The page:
|Sides agree to extend restraining order; Washington changes lawyers|
|Written by Admin|
|Monday, 28 January 2008 13:50|
Moss' lawyer, Richard Sharpstein, said the decision came at a hearing in Fort Lauderdale, Fla., after he learned the player's longtime friend changed attorneys. She obtained the order Jan. 14.
Rachelle Washington's new attorney is Darrell Thompson, who replaces David McGill. A spokesman for Thompson confirmed the change. McGill did not return calls.
The temporary order requires Moss to stay at least 500 feet from Washington. No criminal charge has been brought. Washington, 35, alleged they had been in an ``intimate relationship'' since 1997.
Moss has denied the accusation by Washington that he committed ``battery causing serious injury'' to her at her Florida home Jan. 6. Washington did not attend Monday's session, Sharpstein said.
``He will stay completely away from her and has no desire to have contact with her,'' the lawyer told The Associated Press. ``He's in Phoenix busy preparing to win the Super Bowl and on a day like today his mind is elsewhere.''
Moss defended his conduct during an interview in the Patriots' locker room on Jan. 16. Four days later, New England beat San Diego 21-12 in the AFC championship game at Foxborough. For the second straight game, he caught just one pass.
On draft day last April, the Patriots sent a 2007 fourth-round draft choice to Oakland for Moss. He set an NFL season record of 23 touchdown catches, breaking Jerry Rice's mark by one. He finished tied for eighth in the league with 98 catches and second with 1,493 yards receiving.
Moss said the Washington has been a friend for 11 years and she asked for ``six figures'' for what he said was an accident in which she was hurt.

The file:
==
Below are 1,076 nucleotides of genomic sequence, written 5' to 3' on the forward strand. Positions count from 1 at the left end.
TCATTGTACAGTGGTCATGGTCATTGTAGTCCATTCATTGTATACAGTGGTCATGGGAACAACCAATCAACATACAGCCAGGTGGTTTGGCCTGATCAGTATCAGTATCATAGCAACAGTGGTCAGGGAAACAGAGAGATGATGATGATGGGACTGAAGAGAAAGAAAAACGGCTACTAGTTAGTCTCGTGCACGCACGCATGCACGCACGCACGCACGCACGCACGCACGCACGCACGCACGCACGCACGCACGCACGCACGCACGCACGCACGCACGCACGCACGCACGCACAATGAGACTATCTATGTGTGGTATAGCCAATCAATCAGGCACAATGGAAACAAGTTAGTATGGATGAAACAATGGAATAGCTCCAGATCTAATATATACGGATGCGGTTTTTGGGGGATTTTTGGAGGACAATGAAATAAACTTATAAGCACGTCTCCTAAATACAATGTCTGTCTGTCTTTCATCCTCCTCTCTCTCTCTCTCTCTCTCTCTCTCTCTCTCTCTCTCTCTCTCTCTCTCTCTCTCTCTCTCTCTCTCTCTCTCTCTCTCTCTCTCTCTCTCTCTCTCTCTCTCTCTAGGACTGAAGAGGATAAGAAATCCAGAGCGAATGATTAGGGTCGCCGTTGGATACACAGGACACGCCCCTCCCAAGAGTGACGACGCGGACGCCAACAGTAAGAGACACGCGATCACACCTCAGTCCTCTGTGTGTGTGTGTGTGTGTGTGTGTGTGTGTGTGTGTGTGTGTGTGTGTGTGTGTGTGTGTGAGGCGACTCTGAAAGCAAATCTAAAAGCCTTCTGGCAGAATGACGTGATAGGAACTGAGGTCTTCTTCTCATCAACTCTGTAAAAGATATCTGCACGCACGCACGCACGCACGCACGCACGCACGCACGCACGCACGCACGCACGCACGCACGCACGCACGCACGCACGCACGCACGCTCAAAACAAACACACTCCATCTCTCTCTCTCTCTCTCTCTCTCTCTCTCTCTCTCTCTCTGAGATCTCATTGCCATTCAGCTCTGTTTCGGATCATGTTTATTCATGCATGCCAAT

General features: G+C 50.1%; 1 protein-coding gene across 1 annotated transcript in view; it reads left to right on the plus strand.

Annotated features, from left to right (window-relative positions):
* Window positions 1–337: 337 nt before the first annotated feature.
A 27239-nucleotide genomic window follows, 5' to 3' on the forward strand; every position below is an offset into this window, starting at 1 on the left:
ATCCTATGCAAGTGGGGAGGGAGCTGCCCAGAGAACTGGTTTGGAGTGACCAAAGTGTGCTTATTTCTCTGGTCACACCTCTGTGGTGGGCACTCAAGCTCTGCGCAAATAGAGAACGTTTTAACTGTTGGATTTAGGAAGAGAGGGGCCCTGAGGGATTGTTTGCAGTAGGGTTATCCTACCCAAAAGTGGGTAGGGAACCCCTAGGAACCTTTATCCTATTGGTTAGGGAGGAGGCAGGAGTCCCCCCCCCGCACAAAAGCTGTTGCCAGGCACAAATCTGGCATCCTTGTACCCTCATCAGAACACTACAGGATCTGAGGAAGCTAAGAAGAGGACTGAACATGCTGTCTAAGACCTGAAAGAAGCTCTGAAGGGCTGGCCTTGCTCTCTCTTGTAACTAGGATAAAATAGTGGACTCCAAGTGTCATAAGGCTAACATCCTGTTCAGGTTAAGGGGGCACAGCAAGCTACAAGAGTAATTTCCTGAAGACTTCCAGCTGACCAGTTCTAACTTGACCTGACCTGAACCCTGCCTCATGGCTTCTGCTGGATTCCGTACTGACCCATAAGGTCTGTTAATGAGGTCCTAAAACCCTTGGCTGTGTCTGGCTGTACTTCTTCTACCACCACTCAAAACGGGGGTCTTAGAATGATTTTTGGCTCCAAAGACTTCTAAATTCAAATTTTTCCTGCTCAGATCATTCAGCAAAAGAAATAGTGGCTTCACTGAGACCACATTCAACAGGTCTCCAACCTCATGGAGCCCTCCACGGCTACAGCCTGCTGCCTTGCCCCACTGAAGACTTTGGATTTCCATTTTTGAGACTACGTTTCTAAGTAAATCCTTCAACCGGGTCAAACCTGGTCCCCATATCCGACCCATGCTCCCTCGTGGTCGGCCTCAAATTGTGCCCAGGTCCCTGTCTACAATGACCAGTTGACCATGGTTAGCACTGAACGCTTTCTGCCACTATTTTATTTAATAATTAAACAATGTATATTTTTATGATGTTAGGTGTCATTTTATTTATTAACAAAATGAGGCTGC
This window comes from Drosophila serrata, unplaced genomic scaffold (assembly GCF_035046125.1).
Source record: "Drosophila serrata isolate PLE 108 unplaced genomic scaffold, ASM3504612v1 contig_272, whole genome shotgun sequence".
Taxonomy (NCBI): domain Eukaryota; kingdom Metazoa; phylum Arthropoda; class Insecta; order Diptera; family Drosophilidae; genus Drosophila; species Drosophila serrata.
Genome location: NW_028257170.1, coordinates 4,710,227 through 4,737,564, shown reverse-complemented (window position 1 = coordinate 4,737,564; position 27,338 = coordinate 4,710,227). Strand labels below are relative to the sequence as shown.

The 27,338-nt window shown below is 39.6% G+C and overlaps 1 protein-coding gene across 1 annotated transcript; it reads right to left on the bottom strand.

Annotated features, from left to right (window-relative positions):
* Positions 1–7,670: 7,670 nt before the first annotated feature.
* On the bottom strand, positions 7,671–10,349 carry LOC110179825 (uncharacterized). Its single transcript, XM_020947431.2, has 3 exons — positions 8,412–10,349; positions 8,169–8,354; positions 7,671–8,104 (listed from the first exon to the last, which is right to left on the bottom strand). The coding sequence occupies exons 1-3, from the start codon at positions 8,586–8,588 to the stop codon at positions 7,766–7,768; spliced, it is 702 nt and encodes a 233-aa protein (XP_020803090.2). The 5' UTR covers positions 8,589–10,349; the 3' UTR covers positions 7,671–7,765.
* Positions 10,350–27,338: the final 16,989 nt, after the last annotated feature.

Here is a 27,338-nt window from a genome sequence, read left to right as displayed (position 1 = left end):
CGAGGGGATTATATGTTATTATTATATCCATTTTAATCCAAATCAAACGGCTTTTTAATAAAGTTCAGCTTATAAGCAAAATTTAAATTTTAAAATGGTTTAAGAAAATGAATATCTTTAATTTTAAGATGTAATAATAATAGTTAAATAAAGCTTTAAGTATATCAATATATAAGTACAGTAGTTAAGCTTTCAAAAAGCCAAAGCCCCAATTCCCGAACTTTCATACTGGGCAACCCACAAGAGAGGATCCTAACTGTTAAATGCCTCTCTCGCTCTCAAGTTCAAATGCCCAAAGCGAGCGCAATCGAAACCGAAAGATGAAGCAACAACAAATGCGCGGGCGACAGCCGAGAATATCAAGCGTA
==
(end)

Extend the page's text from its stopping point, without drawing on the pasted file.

``They're false allegations, something I've been battling for like the last couple of days of threats going public if I didn't pay X amount of dollars,'' Moss said. ``This young lady by no means is hurt. I didn't hurt her.''
Sharpstein said Monday that McGill told him if Moss didn't agree to pay ``a great deal of money'' by 5 p.m. on Jan. 11, the day before the Patriots beat the Jacksonville Jaguars 31-20 in an AFC divisional playoff game, McGill would go public.
``It's blackmail,'' Sharpstein said. ``Extortion is the technical crime.''
McGill issued a statement Jan. 17, saying that Moss' representatives were the first to suggest that Moss pay the woman to keep the issue quiet.
``She has suffered mental and physical harm as a result of his actions,'' the statement said. ``She simply wants him to take responsibility for what he has done. As a battery victim, she has shown great strength throughout this entire ordeal.''
Washington also alleged that Moss refused to allow her to seek medical treatment. Moss denied that. Neither McGill nor Sharpstein has specified the nature of an injury.
``He has acknowledged that he was at Ms. Washington's Florida residence and that he was 'guilty' of an 'accident' which occurred,'' the statement said.